Mines Advisory Group

The reason I’ve been quiet over the last couple of days is because I’ve been performing in a short play called Inch by Inch, written and produced by Susan Timmins with Freya Inkster, designed to raise money for the charity Mines Advisory Group (MAG).  It was a fascinating production; I played a trader called Steve who attends an arms convention but enters this limbo world where two Laotian mine-clearers rail against his selfish ignorance.  Steve is unaware of their presence but by the end some of the message gets through.  The outdoor stage was covered in bundles of clothes, each representing a victim from a country with existing mines or other unexploded ordinances, which the characters interacted with throughout the play.   It was a great experience which I highly enjoyed and learned from – even despite the vicious showers we had to perform in!  A local news website wrote about it here.

Photo by Roxane Permar.

If you’re unaware of their work as I was before joining the production, MAG works towards clearing areas of mines and bombs (particularly cluster bombs) left over from conflicts.  There’s generally an assumption that the humanitarian disaster ends with the war, but often it continues long afterwards.  All over the world, from Egypt to Angola to Somalia to Iraq, and particularly in Laos and Vietnam, the problem still persists.  I read a horrifying figure yesterday which stated 1 in 300 people  in Angola are missing a limb due to either the civil war or from the aftermath.  Children are especially at risk because it is difficult to teach them about the dangers and they often run through areas to play, unaware of what could happen.  It’s horrific.  They operate by a humanitarian criteria, conducting missions which will have the greatest benefit for a community rather than concentrating first on the area covered.  They also train and provide employment for locals to make a difference in their own communities.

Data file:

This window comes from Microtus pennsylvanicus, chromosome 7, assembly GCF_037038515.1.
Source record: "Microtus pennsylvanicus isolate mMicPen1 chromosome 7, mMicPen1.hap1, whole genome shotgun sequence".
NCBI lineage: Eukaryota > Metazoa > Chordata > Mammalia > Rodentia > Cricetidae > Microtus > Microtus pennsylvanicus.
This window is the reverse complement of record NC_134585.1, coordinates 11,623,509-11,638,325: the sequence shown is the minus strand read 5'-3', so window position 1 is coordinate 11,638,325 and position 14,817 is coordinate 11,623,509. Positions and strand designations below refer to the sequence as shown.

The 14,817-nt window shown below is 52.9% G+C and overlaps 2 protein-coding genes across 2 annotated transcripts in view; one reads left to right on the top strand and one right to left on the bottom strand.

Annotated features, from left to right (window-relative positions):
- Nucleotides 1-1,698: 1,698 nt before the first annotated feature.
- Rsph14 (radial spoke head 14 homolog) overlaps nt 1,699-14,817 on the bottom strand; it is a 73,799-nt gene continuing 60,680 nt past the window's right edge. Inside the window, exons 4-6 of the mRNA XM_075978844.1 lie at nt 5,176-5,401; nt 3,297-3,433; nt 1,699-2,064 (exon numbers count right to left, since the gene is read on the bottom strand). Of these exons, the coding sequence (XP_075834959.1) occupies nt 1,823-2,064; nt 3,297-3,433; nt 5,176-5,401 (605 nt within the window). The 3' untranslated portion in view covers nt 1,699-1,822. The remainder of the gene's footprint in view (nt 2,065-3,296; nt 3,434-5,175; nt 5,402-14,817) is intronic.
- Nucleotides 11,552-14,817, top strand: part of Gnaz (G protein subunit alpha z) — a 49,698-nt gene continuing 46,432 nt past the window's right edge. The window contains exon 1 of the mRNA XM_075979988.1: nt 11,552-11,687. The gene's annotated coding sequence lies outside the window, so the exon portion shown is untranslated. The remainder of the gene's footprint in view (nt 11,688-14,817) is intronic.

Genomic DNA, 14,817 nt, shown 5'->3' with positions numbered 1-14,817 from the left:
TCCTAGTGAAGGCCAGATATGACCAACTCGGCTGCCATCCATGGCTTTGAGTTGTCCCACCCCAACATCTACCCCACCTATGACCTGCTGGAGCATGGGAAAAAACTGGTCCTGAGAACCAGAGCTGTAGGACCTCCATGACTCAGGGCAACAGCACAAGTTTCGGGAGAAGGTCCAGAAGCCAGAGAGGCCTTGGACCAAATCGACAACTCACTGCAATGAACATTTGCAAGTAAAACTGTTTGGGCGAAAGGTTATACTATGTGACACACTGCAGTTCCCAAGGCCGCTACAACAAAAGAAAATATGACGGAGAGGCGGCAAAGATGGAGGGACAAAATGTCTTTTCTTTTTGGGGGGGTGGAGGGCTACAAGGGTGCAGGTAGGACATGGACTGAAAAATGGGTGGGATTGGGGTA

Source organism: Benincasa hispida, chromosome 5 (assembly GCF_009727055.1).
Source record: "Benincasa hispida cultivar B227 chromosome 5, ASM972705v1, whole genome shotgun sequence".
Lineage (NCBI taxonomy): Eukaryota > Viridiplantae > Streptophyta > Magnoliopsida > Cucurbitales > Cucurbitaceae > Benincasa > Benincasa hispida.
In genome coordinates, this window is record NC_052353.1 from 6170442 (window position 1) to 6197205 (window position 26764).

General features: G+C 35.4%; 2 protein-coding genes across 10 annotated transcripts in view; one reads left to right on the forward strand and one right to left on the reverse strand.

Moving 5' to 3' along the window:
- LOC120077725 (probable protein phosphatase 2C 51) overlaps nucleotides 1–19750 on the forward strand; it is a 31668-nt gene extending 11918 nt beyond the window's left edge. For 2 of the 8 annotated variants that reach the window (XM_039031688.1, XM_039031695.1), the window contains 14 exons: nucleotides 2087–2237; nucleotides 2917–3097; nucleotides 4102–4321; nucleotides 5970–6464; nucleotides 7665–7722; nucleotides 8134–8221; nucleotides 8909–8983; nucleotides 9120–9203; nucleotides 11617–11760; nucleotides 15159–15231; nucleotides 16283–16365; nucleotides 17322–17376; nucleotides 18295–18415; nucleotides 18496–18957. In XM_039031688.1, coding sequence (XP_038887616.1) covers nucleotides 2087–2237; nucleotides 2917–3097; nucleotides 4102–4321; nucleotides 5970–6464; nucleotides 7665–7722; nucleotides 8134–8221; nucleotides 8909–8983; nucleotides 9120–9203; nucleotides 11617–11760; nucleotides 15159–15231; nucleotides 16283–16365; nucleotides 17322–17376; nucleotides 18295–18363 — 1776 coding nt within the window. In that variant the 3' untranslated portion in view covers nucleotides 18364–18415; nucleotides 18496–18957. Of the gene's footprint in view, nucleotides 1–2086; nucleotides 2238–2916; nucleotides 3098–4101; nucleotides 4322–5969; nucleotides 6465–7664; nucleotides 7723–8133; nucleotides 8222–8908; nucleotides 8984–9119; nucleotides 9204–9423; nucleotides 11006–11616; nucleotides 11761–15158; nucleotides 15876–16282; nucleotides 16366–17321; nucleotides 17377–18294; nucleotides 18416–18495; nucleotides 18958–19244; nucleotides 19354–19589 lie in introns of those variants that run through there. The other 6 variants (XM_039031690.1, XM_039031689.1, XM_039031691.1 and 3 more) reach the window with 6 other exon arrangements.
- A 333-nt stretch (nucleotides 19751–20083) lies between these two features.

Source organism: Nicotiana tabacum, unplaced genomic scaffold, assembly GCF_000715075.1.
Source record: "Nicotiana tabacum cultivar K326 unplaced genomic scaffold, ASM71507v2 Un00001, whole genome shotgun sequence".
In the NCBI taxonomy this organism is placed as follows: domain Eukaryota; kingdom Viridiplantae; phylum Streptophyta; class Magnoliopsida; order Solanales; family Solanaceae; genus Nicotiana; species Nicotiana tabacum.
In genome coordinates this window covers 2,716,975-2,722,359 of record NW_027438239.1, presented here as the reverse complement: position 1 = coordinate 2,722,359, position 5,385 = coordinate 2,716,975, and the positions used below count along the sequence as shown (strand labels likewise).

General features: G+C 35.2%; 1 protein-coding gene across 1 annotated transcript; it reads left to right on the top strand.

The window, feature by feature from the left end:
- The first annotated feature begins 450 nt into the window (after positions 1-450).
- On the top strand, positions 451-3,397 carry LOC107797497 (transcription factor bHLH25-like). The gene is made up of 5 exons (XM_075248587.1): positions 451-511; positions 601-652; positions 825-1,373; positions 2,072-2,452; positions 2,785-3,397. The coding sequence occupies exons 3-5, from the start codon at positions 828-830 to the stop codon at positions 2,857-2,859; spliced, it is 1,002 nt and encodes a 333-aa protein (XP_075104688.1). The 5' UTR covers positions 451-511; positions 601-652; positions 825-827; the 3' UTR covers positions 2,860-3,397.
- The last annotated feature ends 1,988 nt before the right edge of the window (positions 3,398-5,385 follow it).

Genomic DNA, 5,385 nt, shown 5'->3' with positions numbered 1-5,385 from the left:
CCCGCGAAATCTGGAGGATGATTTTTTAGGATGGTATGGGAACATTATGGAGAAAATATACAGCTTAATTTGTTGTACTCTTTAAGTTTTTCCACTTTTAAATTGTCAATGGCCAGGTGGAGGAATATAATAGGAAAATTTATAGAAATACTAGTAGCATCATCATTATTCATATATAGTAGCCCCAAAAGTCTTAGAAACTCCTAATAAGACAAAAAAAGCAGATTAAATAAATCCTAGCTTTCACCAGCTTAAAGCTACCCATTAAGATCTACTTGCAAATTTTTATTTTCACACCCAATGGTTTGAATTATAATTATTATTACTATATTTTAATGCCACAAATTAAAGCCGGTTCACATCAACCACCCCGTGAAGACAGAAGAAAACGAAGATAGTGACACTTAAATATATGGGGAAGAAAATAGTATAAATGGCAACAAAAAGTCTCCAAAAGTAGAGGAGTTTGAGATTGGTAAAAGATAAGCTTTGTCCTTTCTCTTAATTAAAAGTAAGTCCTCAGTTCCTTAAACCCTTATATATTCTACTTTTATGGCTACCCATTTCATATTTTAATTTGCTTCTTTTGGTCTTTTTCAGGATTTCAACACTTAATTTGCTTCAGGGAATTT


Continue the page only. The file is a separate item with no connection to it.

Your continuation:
It’s a wonderful charity – I’m humbled by their dedication and bravery, and by their constant struggle to create a better future.  My contribution has only been very small but I hope it can go some way to helping with their valiant work.


Bit of a belated post here, but it’s something I’ve been meaning to write about for a while.

Every time I travel into a large city, which for most of my life has been once or twice a year, I never fail to be shocked by the homelessness pandemic I always find.  Having been brought up in a society where even oficially homeless people have some sort of roof over their heads, it’s incredibly shocking to imagine a life of ‘sleeping rough’.

For years, I’ve never been able to decide on the morality of giving money to those who beg.  If they’re selling The Big Issue, or doing some other means of getting money, then fine, it’s more clear cut.  But I guess I feel it should be the state’s responsibility to ensure everyone, at the very least, has a house to live in (and ideally a job, too, though that clearly has not been a priority for any government in decades – the cynical side of me would say most modern governments actually want some unemployment, but that’s digressing).  However, I have quickly come to the conclusion that, although creating a system in which many people need the charity of others to survive is wrong, to simply ignore someone in such need is also wrong.

However, there has to be balance.  It is unreasonable to suggest giving money to every single homelessness person you meet, else you’ll soon be going a similar way (so widespread the problem is).  So, I guess, to ease my conscience, perhaps just giving money to one or two homeless people a day would suffice.  A quota, if you like.  I don’t know.  If everyone did this, rather than the majority who are desensitised and do walk past every day, surely their plight would improve?